Monday, February 22, 2010

Assessment Thoughts and Strategies

The process of assessment can be successful based on the time and effort expended to prepare the assessment and use the results of the assessment. Good assessments take time to prepare. Better assessments are clearly linked to and derived from student learning. The best assessments are developed to improve student learning. Understanding the process of student assessment must begin with an understanding of improvement and reporting.

Whether the assessment is summative or formative, traditional, essay, multiple choice exam, or project or portfolio based, assessment is one method to improve learning. The cycle of assessment is an important one, and one that can improve teaching practices and learning.

Improvement occurs with results. Results from some form of assessment, whether internal or external, can be one indicator of a need for improvement. The level of specificity for improvement is often related to the level of specificity in the results. The more specific the results are, the more specific an improvement can be. The danger in using general results for specific improvement can result in improvements that do not change processes.

For continuous improvement to occur, assessments must become a natural part of the culture. Each and every process must be carefully and deliberately assessed to determine the impact, the effect, the scope and reach of the process. Does the process accomplish what was intended? Are we constantly and consistently reviewing everything we do with improvement in mind?

When empowered with the resources to succeed, most individuals will review and reflect to improve everything. There is a certain sense of both self-improvement at the individual and cultural level. We want to do “things” better than before. If things are better, there is a perception that the process (in this case, teaching and learning) is better and more robust.

Some may be content with the status quo. Their perception of the processes has identified no need for change. The processes work. They have worked and there is no need for or to change. However natural that supposition may be, it does not reflect the enormous changes in technology, the changes in students, the changes in societal expectations. We need to become agents of and for change and improvement.

We know the “what” of assessment – this is the form, test, lab experiment, essay, project, performance, portfolio. Focusing on the why can begin to lead to improvements. We assess to evaluate instruction, curriculum, technology, student learning. Is each element contributing to the overall focus of student learning? Has student learning, the breadth and depth of learning, been positively changed? How do we know?

Sunday, February 21, 2010

Assessment thoughts

A good assessment measures. A good assessment lets people know what they have learned, and how well they have learned. A good assessment is neutral, and indicates the level of knowledge, a demonstration of ability.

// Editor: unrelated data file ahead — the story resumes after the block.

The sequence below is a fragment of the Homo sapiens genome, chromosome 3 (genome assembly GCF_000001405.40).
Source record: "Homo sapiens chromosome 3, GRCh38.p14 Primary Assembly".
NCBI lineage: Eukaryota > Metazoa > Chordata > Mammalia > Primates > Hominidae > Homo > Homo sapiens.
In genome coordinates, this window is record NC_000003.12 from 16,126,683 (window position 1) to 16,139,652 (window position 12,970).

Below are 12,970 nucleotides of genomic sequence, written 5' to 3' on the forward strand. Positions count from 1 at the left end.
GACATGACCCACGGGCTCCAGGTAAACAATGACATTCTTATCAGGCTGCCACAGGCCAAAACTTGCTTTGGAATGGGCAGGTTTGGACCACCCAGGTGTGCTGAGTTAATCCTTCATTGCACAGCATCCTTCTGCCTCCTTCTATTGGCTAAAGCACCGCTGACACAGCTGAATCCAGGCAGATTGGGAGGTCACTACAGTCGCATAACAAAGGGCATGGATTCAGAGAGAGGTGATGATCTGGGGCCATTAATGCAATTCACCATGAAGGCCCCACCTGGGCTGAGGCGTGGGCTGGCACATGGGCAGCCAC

Assessment should not be used without a clearly defined purpose. Assessments indicate what has been learned well, and what has not been learned as well. Assessment can be used to focus learning.

Friday, February 12, 2010


Stop sign. Four way stop.
Originally uploaded by dpeter475

Did you stop learning this week? Hopefully not. Learning is an activity, a process, a journey, a vocation. Lifelong learning carries each of us along our way.

Did you stop TO learn? It's often easy to "learn as we go" throughout the week. Sometimes we need time to reflect, we need to pause, we need to take time for learning.

Stop to learn, and stop for learning.

Sunday, February 07, 2010

Deep or shallow

Teaching for surface knowledge can only result in surface learning. Teaching for deep knowledge results in deep learning. Simple statements with impressive results.

Teach deep, really deep and watch learning grow in unexpected ways.

Saturday, February 06, 2010

Concept maps, outlines and doodles

So, how many outlines have been created this week? What does an outline "DO" for the student?

I've started doing some thinking about outlines. For me, there are times when an outline is my first step to writing. An outline helps provide structure and organization.

A concept map (or mind map) can help me organize my thoughts. There are a number of web-based applications for concept map creation, some free, some for a fee. But they all provide access to a web-based, web-created map.

I watch how people take notes. Some will write notes in an outline format. Some will draw arrows, diagrams.

Is one method better than another? I'm not quite sure. I've used all three separately, and collectively. The outline (in paper form) is more static, than the fluid and dynamically shifting web-based concept map.  And then, there's always the napkin doodle. I can easily move from one form to another, depending on the availability of technology.

For me, the goal is to promote brainstorming, and organization. The method is flexible.
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